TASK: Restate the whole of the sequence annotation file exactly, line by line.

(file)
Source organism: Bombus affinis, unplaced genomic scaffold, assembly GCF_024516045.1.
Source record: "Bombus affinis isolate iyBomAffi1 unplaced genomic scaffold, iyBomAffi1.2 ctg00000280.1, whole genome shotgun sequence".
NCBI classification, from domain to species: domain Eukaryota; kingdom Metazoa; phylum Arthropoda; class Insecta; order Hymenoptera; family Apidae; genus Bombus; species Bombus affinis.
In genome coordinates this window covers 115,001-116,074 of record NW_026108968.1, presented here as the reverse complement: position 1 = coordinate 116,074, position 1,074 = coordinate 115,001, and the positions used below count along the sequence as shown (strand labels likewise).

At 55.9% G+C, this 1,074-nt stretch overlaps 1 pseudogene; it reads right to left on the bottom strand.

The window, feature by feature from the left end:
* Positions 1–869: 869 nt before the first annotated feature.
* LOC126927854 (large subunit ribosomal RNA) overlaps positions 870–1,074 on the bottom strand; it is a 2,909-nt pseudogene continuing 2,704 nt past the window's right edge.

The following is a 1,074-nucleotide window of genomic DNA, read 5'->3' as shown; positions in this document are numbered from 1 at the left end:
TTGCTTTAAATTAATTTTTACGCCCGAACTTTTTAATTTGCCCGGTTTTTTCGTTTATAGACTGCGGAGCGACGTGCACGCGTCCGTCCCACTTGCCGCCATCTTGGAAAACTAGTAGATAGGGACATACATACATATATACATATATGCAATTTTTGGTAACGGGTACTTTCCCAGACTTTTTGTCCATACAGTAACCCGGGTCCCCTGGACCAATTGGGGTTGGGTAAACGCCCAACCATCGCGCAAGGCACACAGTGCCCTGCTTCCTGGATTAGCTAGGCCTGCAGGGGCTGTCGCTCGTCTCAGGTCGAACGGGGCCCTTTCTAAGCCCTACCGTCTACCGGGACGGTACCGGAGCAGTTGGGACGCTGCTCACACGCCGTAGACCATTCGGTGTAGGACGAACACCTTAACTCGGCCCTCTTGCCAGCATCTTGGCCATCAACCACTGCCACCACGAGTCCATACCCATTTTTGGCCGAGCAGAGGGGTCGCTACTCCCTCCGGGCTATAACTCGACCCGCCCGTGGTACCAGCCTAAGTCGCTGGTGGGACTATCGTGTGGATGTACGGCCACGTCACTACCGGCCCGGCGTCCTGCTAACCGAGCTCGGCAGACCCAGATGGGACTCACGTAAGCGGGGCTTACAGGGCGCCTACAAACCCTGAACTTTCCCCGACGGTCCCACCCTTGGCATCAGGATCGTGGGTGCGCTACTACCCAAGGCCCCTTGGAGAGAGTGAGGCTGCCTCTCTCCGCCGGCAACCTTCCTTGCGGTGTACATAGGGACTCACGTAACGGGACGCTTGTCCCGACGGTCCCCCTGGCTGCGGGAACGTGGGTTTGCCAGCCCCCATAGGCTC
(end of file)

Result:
Source organism: Bombus affinis, unplaced genomic scaffold, assembly GCF_024516045.1.
Source record: "Bombus affinis isolate iyBomAffi1 unplaced genomic scaffold, iyBomAffi1.2 ctg00000280.1, whole genome shotgun sequence".
NCBI classification, from domain to species: domain Eukaryota; kingdom Metazoa; phylum Arthropoda; class Insecta; order Hymenoptera; family Apidae; genus Bombus; species Bombus affinis.
In genome coordinates this window covers 115,001-116,074 of record NW_026108968.1, presented here as the reverse complement: position 1 = coordinate 116,074, position 1,074 = coordinate 115,001, and the positions used below count along the sequence as shown (strand labels likewise).

At 55.9% G+C, this 1,074-nt stretch overlaps 1 pseudogene; it reads right to left on the bottom strand.

The window, feature by feature from the left end:
* Positions 1–869: 869 nt before the first annotated feature.
* LOC126927854 (large subunit ribosomal RNA) overlaps positions 870–1,074 on the bottom strand; it is a 2,909-nt pseudogene continuing 2,704 nt past the window's right edge.

The following is a 1,074-nucleotide window of genomic DNA, read 5'->3' as shown; positions in this document are numbered from 1 at the left end:
TTGCTTTAAATTAATTTTTACGCCCGAACTTTTTAATTTGCCCGGTTTTTTCGTTTATAGACTGCGGAGCGACGTGCACGCGTCCGTCCCACTTGCCGCCATCTTGGAAAACTAGTAGATAGGGACATACATACATATATACATATATGCAATTTTTGGTAACGGGTACTTTCCCAGACTTTTTGTCCATACAGTAACCCGGGTCCCCTGGACCAATTGGGGTTGGGTAAACGCCCAACCATCGCGCAAGGCACACAGTGCCCTGCTTCCTGGATTAGCTAGGCCTGCAGGGGCTGTCGCTCGTCTCAGGTCGAACGGGGCCCTTTCTAAGCCCTACCGTCTACCGGGACGGTACCGGAGCAGTTGGGACGCTGCTCACACGCCGTAGACCATTCGGTGTAGGACGAACACCTTAACTCGGCCCTCTTGCCAGCATCTTGGCCATCAACCACTGCCACCACGAGTCCATACCCATTTTTGGCCGAGCAGAGGGGTCGCTACTCCCTCCGGGCTATAACTCGACCCGCCCGTGGTACCAGCCTAAGTCGCTGGTGGGACTATCGTGTGGATGTACGGCCACGTCACTACCGGCCCGGCGTCCTGCTAACCGAGCTCGGCAGACCCAGATGGGACTCACGTAAGCGGGGCTTACAGGGCGCCTACAAACCCTGAACTTTCCCCGACGGTCCCACCCTTGGCATCAGGATCGTGGGTGCGCTACTACCCAAGGCCCCTTGGAGAGAGTGAGGCTGCCTCTCTCCGCCGGCAACCTTCCTTGCGGTGTACATAGGGACTCACGTAACGGGACGCTTGTCCCGACGGTCCCCCTGGCTGCGGGAACGTGGGTTTGCCAGCCCCCATAGGCTC